Help! I bought a counterfeit product. What do I do?
If you bought the product from a retail store, contact the manufacturer for advice.
If you purchased the product from an e-commerce website such as eBay, Amazon, AliExpress, Groupon, Facebook etc;
Always retain the product. The product is your only proof of receiving a counterfeit. If returned, the seller will simply claim it is not a counterfeit and will likely sell it to another unsuspecting consumer.
Notify the seller you purchased a counterfeit and you are retaining it for the manufacturer and authorities. Request a refund from the seller.
Notify the offending selling website (e.g. eBay, Amazon etc.) you received a counterfeit by opening a dispute case. Provide photos (not the actual product) if requested.
Leave negative feedback for the seller. Be civil but clear to protect others from being duped. Retain the product to support your feedback.
If the seller and/or website refuses a refund, hopefully you made the purchase on a credit card. Notify your credit card company you retained the counterfeit product and dispute the charge.
Notify authorities and the manufacturer. (You can do this using the "Report a Fake" feature on The Counterfeit Report® website.
Do not attempt to mail or resell the product. Trafficking in counterfeits is a crime with criminal and civil penalties.
Isn’t it easy to detect a counterfeit product?
No, absolutely not -- especially from online sellers. Counterfeiters prey on a consumer's desire to find a "good deal," and have become very good at recreating almost visually identical counterfeit products. The counterfeiter's goal is simply to make money regardless of quality, health or safety concerns for the consumer. That's why we created The Counterfeit Report®.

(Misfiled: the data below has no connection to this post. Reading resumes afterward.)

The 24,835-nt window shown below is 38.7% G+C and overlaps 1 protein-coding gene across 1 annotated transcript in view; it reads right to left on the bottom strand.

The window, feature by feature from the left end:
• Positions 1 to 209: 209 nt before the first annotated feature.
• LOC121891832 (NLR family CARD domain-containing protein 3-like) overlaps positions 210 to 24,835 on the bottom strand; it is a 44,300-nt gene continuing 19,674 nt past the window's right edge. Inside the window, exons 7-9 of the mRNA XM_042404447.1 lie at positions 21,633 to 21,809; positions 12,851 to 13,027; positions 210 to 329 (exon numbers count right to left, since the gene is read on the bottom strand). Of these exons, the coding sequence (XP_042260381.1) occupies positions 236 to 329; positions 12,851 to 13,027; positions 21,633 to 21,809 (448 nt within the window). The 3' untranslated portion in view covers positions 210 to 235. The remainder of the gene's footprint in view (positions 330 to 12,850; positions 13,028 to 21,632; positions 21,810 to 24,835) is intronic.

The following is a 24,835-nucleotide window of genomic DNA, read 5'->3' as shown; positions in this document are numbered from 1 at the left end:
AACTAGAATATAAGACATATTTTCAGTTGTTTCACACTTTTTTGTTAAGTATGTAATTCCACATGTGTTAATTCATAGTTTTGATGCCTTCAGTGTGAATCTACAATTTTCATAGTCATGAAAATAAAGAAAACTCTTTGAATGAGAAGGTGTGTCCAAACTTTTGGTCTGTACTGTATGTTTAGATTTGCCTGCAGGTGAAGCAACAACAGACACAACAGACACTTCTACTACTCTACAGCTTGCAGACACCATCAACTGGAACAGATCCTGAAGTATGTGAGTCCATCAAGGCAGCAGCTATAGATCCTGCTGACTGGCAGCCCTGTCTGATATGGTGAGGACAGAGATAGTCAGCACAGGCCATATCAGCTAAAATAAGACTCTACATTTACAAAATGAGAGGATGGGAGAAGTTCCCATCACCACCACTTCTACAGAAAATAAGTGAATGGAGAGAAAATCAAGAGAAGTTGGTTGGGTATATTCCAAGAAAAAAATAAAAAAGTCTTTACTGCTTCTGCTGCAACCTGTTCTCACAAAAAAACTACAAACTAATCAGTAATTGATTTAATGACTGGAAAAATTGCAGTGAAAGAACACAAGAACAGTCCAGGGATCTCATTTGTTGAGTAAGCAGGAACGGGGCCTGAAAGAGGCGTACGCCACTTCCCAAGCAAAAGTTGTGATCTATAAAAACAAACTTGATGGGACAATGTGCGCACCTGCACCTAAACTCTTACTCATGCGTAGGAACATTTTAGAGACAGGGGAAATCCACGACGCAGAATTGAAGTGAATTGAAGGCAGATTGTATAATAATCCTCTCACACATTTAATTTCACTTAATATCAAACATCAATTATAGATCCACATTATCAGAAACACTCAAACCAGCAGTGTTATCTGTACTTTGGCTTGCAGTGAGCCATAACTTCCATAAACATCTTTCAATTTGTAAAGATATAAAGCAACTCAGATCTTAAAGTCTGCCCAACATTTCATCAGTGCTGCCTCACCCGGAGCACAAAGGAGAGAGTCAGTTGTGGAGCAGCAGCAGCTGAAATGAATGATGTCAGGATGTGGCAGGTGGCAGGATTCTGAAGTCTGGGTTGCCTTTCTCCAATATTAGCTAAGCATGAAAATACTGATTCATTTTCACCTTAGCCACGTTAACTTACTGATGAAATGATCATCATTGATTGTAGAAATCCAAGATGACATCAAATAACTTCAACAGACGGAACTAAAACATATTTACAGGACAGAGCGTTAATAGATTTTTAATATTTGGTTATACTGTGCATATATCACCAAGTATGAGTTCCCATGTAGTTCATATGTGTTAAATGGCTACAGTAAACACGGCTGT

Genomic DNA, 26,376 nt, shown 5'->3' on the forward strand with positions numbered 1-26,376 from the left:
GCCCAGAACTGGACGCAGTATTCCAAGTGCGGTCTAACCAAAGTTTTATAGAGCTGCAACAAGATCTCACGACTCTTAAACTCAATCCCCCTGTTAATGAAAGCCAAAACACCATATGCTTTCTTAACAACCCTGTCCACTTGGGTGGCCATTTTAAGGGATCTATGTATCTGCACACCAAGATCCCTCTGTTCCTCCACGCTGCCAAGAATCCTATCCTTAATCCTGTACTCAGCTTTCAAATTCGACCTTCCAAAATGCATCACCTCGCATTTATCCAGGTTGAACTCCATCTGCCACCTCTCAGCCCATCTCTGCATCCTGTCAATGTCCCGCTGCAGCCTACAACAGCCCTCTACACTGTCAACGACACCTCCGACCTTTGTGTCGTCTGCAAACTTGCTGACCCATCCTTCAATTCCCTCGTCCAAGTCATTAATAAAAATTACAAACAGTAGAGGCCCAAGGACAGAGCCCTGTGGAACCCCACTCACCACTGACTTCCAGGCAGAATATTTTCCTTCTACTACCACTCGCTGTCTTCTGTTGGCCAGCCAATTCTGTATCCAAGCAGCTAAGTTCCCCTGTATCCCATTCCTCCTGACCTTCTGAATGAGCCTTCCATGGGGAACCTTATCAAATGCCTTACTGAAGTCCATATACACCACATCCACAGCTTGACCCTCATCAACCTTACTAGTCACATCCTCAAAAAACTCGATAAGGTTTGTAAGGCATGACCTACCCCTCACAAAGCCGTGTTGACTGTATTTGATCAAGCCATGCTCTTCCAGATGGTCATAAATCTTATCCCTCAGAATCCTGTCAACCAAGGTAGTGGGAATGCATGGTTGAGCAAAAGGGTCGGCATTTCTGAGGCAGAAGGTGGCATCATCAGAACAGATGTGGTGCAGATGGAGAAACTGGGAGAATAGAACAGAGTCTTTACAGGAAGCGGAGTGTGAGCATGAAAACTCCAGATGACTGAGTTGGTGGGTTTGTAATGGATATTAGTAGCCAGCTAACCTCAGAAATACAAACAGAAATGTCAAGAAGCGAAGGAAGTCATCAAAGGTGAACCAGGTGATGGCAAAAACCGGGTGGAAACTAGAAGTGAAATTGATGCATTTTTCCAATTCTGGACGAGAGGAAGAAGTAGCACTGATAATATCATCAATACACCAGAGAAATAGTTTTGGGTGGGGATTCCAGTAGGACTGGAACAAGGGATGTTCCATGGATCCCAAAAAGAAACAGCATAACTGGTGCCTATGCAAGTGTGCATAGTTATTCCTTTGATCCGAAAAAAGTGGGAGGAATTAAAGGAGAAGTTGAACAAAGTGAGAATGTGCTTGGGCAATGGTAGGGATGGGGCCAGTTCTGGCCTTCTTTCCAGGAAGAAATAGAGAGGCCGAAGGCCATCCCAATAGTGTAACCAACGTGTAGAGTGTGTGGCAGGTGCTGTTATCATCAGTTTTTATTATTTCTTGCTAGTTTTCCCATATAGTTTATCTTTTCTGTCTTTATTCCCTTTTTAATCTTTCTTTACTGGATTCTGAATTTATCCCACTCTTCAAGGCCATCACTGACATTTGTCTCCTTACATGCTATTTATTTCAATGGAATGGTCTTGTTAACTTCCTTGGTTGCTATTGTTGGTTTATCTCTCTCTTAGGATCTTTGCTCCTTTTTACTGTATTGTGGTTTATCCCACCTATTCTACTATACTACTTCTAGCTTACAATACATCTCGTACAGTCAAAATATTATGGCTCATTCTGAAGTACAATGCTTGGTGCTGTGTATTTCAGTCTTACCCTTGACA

Most people know that a $50 Rolex or Coach handbag is a fake and will buy it anyway, regardless of quality, hoping it will impress someone. We can't help them. But many counterfeit products are designed to deceive consumers into buying what they believe is the actual authentic product at a discount or "good deal." The product is often of poor quality, unsafe or will not perform like the authentic product.
Counterfeiters rely on consumer greed, and it works. Counterfeiters produce over $1 trillion in counterfeit products which may pose serious threats to your health, safety and finances. Up to 40% of online prescriptions are fake, and over 500,000 counterfeit aircraft parts are installed yearly according to the FAA. It's your safety at risk. Counterfeiting hurts manufacturers, costs US workers over 750,000 jobs, and is dangerous. Many counterfeit products are identified when they are returned for warranty claims, someone is injured, or the product simply fails to work. You are out your money, and the manufacturer's reputation and brand is tarnished.
How do I tell if a product is counterfeit?
Compare it with an authentic product at an authorized retailer. Counterfeit products are manufactured to deceive you and may be visibly identical to the authentic item. However, they are usually poor quality, or missing features or accessories. Seek the help of store staff familiar with the product.
Check the manufacturer's website for the product description, current models, colors and packaging.
If the manufacturer has a serial number authentication feature, registration process or authentication guide -- use it!
Look for misspelled words, blurry images, and poor alignment of package graphics. While most counterfeits are very deceptive, you may find an obvious error.